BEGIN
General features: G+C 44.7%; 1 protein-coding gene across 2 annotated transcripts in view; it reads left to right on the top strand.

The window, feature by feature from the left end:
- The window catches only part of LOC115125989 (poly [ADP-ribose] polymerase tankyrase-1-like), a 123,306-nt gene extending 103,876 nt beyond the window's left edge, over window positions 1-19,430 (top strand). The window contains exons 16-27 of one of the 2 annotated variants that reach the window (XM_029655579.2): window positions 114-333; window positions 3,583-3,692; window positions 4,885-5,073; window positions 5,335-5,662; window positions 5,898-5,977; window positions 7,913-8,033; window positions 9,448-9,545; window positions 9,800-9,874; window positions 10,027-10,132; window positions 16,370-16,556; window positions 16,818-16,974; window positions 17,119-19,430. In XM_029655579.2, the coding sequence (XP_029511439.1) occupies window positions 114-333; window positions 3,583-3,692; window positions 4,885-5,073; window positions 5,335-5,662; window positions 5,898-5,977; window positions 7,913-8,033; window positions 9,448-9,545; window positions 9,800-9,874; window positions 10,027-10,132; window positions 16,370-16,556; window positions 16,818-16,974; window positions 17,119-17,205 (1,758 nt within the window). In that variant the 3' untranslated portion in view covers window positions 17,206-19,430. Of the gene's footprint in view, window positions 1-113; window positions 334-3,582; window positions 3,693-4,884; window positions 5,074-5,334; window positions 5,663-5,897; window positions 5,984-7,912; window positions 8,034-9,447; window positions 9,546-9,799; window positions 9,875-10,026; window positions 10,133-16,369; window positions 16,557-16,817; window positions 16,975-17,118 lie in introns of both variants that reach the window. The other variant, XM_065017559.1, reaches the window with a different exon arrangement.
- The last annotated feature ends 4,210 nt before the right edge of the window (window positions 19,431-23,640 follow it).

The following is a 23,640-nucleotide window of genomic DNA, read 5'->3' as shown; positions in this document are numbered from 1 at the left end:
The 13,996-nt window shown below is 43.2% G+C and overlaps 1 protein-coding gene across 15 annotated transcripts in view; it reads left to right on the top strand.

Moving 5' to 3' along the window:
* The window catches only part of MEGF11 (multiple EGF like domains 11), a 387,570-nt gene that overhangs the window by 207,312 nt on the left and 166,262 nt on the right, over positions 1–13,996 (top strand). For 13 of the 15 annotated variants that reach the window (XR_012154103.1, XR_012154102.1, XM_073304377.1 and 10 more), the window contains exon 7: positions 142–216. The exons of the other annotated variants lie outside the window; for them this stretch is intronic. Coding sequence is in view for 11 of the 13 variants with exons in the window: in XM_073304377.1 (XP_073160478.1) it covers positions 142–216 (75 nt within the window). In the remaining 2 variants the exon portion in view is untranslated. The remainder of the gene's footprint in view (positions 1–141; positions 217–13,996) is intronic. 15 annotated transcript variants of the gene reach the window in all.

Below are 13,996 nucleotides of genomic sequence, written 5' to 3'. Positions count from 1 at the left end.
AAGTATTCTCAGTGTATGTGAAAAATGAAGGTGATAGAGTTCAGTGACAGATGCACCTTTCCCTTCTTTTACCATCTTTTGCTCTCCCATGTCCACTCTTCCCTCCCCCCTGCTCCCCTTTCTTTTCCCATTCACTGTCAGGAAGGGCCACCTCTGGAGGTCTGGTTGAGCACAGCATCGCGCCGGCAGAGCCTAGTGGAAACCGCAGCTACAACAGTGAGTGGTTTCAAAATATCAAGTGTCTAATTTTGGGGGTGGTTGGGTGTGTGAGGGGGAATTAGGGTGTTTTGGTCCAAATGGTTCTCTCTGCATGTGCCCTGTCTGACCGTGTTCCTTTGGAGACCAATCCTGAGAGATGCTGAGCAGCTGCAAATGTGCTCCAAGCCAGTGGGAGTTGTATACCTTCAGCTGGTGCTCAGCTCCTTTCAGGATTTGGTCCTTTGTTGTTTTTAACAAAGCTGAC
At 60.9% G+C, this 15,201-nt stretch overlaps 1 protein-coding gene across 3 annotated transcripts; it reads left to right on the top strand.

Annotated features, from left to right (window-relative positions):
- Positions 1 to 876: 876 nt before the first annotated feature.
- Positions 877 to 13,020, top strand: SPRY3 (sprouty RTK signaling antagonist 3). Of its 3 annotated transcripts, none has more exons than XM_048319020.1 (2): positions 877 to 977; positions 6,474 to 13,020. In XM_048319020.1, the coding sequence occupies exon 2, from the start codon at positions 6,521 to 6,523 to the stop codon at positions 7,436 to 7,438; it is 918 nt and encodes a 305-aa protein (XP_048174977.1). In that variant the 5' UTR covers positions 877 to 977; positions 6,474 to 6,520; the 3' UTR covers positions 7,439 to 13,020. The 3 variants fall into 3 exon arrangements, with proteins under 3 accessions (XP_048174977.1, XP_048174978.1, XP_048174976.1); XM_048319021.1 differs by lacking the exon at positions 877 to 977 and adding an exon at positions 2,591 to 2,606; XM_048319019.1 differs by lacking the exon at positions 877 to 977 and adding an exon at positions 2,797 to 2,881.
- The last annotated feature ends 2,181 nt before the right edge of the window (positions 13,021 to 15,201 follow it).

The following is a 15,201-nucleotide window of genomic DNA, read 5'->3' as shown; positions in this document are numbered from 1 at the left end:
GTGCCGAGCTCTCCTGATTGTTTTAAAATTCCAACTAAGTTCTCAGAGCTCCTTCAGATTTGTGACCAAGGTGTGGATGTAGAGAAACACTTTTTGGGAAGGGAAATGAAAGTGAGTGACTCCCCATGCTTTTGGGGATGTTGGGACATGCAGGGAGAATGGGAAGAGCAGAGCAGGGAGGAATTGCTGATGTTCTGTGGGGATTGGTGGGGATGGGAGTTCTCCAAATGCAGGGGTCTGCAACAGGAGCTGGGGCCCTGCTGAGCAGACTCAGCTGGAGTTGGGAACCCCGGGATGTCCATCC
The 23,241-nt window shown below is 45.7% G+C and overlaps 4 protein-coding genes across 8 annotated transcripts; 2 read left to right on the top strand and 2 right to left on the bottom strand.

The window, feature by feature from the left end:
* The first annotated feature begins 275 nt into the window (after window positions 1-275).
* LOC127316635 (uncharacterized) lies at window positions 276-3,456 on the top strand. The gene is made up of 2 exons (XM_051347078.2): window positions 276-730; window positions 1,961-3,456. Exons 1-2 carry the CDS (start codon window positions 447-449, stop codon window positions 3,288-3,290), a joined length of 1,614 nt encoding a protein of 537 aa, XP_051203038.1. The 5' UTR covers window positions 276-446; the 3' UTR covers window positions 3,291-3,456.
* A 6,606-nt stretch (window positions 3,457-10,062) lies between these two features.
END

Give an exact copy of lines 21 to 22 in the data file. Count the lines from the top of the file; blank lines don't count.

* LOC127316635 (uncharacterized) lies at window positions 276-3,456 on the top strand. The gene is made up of 2 exons (XM_051347078.2): window positions 276-730; window positions 1,961-3,456. Exons 1-2 carry the CDS (start codon window positions 447-449, stop codon window positions 3,288-3,290), a joined length of 1,614 nt encoding a protein of 537 aa, XP_051203038.1. The 5' UTR covers window positions 276-446; the 3' UTR covers window positions 3,291-3,456.
* A 6,606-nt stretch (window positions 3,457-10,062) lies between these two features.